In the latest episode of his Blockchain Gaming World podcast, editor-in-chief Jon Jordan talks to Com2uS US’ president Kyu Lee about why the Korean publisher has been so quick into blockchain games, what it’s learned from the eight web3 games it’s released so far, and why he thinks blockchain gaming offers huge upside to games and gamemakers despite its slow adoption.
This transcription has been edited for length and clarity.
BlockchainGamer.biz: Can you give us some background on how you got into the industry?
Kyu Lee: I joined Gamevil [which became Com2uS] straight out of college. We were a group of young entrepreneurs trying to do new things in the gaming space. We were one of the first mobile game companies in the world. I started in 2000, so we’ve been in the gaming industry for the past 23 years.
We’re still fairly new to the blockchain industry but one of the things I want to mention is the blockchain industry really reminds me of the early days of mobile, when everything was chaotic. The user experience wasn’t great. Lots of potential – yes – but a lot of things we had to build out. We had to wait eight years until the App Store came around. It takes long term preparation and building. But with the amount of capital that’s coming into the blockchain space, I expect it to move at a much faster pace.
Why have South Korean game companies been so early into blockchain?
I think Koreans in general, we are very early adopters, even as consumers. The huge amount of consumer interest led to developers getting early into the space. South Korea is one of the top crypto countries in the world. It also has a lot of good development talent, not only on the client side, but also on the backend side. It would be weird if a backend engineer didn’t think blockchain is interesting.
Most companies were waiting for the right moment to come in. You don’t wanna get into the industry too early and you don’t wanna get into it too late. But in general, a little bit early is how we prefer to do things.
I can’t speak on behalf of the other companies but for Com2uS, for mobile we got in maybe too early, but because we were early, we were able to carve out a position within the mobile gaming industry. Because we were early in the free-to-play space compared to western competitors, we were able to position ourselves and have a good title like Summoners War early in the market. And so it’s the same approach with blockchain.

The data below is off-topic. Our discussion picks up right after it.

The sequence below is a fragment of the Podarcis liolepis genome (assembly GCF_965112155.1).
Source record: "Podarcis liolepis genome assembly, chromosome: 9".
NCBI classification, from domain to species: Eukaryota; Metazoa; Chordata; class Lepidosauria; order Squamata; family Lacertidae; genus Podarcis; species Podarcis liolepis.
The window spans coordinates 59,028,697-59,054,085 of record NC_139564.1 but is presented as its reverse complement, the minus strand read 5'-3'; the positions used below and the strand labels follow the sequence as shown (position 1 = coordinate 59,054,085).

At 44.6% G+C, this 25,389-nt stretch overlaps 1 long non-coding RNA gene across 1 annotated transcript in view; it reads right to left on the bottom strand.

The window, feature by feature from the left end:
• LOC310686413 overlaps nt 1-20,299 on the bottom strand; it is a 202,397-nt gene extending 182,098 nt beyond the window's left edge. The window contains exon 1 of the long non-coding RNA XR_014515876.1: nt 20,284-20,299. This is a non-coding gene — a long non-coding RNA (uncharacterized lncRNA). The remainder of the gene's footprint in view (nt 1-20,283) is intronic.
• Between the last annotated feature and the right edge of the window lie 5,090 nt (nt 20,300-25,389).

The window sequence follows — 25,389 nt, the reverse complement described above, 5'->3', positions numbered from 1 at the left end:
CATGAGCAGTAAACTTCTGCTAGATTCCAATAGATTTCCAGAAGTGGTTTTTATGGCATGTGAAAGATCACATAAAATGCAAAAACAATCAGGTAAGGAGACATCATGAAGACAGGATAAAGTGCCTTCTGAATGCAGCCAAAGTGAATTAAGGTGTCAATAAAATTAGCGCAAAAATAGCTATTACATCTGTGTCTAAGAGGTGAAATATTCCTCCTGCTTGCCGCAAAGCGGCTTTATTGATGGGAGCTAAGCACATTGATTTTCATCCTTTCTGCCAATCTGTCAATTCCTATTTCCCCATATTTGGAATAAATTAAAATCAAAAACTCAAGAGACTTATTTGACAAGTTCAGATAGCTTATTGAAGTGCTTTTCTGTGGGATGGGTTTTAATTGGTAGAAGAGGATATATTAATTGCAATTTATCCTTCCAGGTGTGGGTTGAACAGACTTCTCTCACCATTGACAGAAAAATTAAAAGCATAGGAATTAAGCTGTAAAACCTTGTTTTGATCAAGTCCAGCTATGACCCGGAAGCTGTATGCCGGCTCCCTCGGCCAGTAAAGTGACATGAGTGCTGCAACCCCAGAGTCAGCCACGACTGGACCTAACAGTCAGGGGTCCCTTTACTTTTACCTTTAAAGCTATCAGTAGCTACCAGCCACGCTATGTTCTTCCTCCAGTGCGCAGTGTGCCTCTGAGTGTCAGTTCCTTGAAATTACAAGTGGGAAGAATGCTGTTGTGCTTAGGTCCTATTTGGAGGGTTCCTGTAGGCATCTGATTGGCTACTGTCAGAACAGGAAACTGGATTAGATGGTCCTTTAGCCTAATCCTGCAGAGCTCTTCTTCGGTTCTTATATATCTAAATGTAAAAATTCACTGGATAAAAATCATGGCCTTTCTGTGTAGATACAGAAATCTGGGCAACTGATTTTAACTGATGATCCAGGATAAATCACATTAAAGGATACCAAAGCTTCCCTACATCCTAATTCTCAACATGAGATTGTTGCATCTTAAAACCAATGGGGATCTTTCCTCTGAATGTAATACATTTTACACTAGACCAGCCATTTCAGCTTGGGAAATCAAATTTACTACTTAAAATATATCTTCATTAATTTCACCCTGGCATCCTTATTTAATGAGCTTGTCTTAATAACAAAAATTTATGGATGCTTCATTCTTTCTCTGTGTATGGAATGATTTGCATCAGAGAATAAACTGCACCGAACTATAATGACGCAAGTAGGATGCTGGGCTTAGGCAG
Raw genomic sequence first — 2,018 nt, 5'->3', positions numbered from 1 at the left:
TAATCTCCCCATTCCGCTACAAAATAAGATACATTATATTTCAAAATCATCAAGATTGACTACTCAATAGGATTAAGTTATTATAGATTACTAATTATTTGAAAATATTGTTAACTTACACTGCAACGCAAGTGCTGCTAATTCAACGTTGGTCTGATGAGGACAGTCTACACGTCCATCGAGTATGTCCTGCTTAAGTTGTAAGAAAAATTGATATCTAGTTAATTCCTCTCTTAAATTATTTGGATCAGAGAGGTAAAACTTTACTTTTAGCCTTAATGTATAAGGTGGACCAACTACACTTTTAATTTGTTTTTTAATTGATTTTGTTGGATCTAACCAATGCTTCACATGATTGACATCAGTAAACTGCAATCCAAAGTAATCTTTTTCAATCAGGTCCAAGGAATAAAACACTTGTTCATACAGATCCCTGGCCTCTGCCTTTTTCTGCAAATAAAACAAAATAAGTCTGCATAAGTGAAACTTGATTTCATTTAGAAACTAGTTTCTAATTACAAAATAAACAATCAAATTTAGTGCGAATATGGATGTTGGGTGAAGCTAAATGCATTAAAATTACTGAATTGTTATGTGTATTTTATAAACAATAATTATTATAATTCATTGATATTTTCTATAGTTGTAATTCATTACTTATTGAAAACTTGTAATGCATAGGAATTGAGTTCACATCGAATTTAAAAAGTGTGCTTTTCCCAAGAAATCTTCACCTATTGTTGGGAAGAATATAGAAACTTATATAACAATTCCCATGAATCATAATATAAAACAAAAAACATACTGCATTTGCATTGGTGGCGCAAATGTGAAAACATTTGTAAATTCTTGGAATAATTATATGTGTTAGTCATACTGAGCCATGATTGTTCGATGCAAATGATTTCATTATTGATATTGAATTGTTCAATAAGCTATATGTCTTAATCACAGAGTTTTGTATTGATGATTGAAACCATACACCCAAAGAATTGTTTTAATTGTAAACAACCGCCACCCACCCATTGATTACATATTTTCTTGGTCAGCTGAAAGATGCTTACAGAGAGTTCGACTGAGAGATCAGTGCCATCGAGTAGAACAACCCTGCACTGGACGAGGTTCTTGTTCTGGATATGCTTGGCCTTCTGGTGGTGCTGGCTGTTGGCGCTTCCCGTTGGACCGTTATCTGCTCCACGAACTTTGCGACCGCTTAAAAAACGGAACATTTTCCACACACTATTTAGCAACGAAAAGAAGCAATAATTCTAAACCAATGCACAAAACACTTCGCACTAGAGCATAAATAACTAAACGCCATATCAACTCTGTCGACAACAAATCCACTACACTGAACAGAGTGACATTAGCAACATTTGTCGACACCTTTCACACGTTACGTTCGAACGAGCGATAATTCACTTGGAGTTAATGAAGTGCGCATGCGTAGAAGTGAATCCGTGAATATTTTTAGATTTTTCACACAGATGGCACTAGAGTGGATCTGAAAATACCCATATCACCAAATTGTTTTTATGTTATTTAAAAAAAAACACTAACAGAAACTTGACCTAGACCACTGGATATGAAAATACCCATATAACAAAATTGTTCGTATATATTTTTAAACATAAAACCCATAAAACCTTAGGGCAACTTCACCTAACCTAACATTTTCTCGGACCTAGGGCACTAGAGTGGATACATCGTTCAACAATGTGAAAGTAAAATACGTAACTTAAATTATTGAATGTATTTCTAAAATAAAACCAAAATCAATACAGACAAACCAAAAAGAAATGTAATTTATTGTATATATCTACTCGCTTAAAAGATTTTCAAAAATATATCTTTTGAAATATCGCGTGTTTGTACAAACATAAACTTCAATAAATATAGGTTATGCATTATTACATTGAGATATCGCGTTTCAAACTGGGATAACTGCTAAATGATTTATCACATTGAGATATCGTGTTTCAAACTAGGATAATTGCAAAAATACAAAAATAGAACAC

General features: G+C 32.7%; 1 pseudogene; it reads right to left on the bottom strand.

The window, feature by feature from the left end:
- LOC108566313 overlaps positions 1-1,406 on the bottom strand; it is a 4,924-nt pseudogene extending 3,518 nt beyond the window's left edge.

We’ve seen a lot of market cycles happen, and we defined blockchain as one of the bigger market cycles that’s going to happen in the future. When Axie Infinity and NBA Top Shot were being adopted by the mass market, we thought, it’s already starting in the mass market. We’d better not be behind. Because all of the Korean companies have seen what happened in the free-to-play space firsthand, that also sparked a lot of interest in getting early into the blockchain.
You’ve chosen to add web3 components to all your games rather than design something blockchain-heavy from the ground-up. Why?
We’ve already launched eight games on our mainnet but as you mentioned we could have moved into the blockchain space quickly with an original game, but would the game be fun? It wouldn’t be fun if you only develop the game for a year. The first focus should be is the game fun? So our approach was, let’s take all of our web2 games in production and slightly pivot or add game mechanics and turn them into web3 games.
One of the reasons we decided to go all in into web3 is that when you’re running a lot of different teams, it’s really hard to say, you guys focus on web3 and you guys focus on web2, because developers will want to be on the web2 side. It’s the Innovator Dilemma. If you don’t self-disrupt yourself, you really can’t change your company.
So we chose to put out a strong message to our teams that whatever game that you’re developing, you have to implement it with web3. This is going to be a long-term approach to educate our users. It’s not going to happen overnight, but just put a small portion that’s web3, so that the users can learn about it and get used to it.
Over time, when we launch newer titles, we’ll start at a more aggressive point, but we had to send out a message internally to all of our development teams that web3 is the future, and you have to implement it. Of course, there’s resistance from our teams and our users, but this is the beginning. Our eventual goal is to bring something amazing to you that will completely change the landscape.
Is this approach better in terms of sustainable economies?
If you let users go into web3 immediately, there are going to be gamers, but there are also going to be traders who will try to extract from your system. It has to be that users are contributing to the ecosystem so that they can also extract from the ecosystem. We can’t print money out of air.
It has to be a sustainable economy that you’re building, and in order for it to be a sustainable economy, there has to be contributors so that there can be also benefits. Last year we saw what play-to-earn can do. We saw its potential. But we also learned the downside. But we can’t print money from the air. You have to be very controlled.